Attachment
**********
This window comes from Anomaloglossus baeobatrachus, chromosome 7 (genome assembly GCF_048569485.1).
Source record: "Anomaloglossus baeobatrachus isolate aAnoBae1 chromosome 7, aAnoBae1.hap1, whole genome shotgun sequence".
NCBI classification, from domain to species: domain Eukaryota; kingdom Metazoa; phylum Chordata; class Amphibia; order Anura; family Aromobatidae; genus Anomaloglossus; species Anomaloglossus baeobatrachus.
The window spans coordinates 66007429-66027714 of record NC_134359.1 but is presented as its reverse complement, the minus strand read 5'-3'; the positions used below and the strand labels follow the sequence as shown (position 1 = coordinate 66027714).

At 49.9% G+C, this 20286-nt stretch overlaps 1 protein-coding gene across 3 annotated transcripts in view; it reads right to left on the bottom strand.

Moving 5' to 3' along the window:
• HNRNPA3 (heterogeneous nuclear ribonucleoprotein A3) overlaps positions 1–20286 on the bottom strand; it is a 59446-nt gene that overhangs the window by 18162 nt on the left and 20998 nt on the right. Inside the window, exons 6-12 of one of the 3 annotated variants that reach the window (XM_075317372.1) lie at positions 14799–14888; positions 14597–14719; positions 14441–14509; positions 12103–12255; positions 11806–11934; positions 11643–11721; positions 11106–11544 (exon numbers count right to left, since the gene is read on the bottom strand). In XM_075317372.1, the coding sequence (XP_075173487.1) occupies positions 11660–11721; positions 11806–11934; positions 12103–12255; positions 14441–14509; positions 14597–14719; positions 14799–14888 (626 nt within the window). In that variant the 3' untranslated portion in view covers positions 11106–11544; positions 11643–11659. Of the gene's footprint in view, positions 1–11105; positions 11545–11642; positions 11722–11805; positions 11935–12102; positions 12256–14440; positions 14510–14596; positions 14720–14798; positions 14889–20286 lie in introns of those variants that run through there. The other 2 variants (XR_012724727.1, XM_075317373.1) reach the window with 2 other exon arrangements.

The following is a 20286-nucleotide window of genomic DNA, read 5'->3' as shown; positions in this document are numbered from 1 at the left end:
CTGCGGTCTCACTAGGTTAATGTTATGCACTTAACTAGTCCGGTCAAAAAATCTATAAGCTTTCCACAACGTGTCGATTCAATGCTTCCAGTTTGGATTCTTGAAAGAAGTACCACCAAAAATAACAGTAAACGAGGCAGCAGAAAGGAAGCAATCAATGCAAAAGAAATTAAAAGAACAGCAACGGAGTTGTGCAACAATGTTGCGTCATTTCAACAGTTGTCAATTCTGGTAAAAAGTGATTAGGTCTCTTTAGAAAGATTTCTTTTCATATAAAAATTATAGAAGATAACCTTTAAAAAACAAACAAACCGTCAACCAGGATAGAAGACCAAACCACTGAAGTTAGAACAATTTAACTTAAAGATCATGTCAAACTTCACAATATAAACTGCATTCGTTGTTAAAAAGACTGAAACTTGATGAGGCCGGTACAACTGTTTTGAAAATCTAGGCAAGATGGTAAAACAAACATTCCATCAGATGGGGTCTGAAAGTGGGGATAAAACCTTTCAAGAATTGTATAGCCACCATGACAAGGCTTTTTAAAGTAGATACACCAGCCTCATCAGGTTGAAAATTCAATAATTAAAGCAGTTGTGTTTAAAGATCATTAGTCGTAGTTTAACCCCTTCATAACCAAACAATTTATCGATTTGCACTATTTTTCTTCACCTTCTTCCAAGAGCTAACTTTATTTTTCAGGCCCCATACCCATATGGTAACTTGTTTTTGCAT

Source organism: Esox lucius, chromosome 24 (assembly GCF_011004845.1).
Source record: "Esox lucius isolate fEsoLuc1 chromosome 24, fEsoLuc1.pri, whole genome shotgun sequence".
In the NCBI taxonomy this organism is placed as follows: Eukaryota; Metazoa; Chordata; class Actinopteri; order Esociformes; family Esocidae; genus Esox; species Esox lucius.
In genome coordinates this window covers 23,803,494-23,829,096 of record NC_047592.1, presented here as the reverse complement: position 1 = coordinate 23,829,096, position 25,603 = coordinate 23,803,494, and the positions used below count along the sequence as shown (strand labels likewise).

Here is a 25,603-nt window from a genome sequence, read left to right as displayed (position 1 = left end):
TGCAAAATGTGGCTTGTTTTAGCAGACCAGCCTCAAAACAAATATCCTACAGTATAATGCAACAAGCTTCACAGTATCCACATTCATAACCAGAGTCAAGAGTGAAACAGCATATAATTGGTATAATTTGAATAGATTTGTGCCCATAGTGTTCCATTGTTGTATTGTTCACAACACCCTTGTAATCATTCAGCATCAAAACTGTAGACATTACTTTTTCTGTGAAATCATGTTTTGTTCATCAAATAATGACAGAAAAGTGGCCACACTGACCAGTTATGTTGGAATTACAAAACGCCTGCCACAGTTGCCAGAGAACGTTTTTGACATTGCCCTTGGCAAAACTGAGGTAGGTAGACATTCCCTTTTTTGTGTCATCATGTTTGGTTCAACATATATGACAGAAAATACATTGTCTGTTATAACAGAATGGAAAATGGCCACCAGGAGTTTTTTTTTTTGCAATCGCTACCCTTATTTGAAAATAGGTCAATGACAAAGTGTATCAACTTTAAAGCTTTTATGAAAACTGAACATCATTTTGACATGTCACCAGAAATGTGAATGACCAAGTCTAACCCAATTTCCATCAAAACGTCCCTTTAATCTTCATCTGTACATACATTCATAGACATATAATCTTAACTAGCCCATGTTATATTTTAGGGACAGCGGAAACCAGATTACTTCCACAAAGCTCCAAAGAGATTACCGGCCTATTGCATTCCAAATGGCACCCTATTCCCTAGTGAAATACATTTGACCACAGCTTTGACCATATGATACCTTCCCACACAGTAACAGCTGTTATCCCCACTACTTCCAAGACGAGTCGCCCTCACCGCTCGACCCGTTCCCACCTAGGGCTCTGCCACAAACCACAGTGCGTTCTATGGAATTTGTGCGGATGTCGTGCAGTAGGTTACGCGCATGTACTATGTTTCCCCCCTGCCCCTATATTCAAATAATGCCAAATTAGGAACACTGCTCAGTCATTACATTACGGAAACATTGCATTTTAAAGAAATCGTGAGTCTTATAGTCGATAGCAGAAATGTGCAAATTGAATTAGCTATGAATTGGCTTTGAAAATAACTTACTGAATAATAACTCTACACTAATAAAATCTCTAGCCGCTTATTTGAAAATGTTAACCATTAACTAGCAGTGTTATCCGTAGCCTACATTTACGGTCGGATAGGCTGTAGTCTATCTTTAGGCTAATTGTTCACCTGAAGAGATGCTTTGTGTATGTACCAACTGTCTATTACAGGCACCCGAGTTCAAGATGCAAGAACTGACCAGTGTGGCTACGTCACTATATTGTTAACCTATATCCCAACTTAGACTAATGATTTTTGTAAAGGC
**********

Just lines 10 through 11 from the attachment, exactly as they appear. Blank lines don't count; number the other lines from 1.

Source organism: Esox lucius, chromosome 24 (assembly GCF_011004845.1).
Source record: "Esox lucius isolate fEsoLuc1 chromosome 24, fEsoLuc1.pri, whole genome shotgun sequence".